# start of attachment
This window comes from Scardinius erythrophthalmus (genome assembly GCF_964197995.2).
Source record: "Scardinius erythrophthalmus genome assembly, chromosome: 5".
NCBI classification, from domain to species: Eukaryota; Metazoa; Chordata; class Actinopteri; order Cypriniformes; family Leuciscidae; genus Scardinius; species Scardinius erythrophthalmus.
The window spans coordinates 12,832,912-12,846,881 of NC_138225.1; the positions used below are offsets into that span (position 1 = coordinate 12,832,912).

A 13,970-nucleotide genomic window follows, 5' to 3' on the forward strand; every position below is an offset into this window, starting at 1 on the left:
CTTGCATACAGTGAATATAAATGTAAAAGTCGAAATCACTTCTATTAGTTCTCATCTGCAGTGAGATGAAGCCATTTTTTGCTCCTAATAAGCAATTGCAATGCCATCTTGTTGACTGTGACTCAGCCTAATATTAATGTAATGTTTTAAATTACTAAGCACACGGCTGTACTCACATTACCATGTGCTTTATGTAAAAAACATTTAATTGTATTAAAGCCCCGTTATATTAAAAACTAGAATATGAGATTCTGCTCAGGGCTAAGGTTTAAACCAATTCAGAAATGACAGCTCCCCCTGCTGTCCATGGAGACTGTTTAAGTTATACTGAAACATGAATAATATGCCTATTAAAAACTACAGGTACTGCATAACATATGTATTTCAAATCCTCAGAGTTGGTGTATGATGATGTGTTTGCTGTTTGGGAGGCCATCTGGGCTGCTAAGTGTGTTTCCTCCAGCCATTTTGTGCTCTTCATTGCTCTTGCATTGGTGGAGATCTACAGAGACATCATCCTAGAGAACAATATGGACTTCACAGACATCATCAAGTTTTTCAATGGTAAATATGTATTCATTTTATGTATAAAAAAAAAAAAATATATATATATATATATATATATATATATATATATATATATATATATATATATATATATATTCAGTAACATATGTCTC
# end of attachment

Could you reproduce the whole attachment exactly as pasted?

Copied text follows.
This window comes from Scardinius erythrophthalmus (genome assembly GCF_964197995.2).
Source record: "Scardinius erythrophthalmus genome assembly, chromosome: 5".
NCBI classification, from domain to species: Eukaryota; Metazoa; Chordata; class Actinopteri; order Cypriniformes; family Leuciscidae; genus Scardinius; species Scardinius erythrophthalmus.
The window spans coordinates 12,832,912-12,846,881 of NC_138225.1; the positions used below are offsets into that span (position 1 = coordinate 12,832,912).

A 13,970-nucleotide genomic window follows, 5' to 3' on the forward strand; every position below is an offset into this window, starting at 1 on the left:
CTTGCATACAGTGAATATAAATGTAAAAGTCGAAATCACTTCTATTAGTTCTCATCTGCAGTGAGATGAAGCCATTTTTTGCTCCTAATAAGCAATTGCAATGCCATCTTGTTGACTGTGACTCAGCCTAATATTAATGTAATGTTTTAAATTACTAAGCACACGGCTGTACTCACATTACCATGTGCTTTATGTAAAAAACATTTAATTGTATTAAAGCCCCGTTATATTAAAAACTAGAATATGAGATTCTGCTCAGGGCTAAGGTTTAAACCAATTCAGAAATGACAGCTCCCCCTGCTGTCCATGGAGACTGTTTAAGTTATACTGAAACATGAATAATATGCCTATTAAAAACTACAGGTACTGCATAACATATGTATTTCAAATCCTCAGAGTTGGTGTATGATGATGTGTTTGCTGTTTGGGAGGCCATCTGGGCTGCTAAGTGTGTTTCCTCCAGCCATTTTGTGCTCTTCATTGCTCTTGCATTGGTGGAGATCTACAGAGACATCATCCTAGAGAACAATATGGACTTCACAGACATCATCAAGTTTTTCAATGGTAAATATGTATTCATTTTATGTATAAAAAAAAAAAAATATATATATATATATATATATATATATATATATATATATATATATATATATATATATATATTCAGTAACATATGTCTC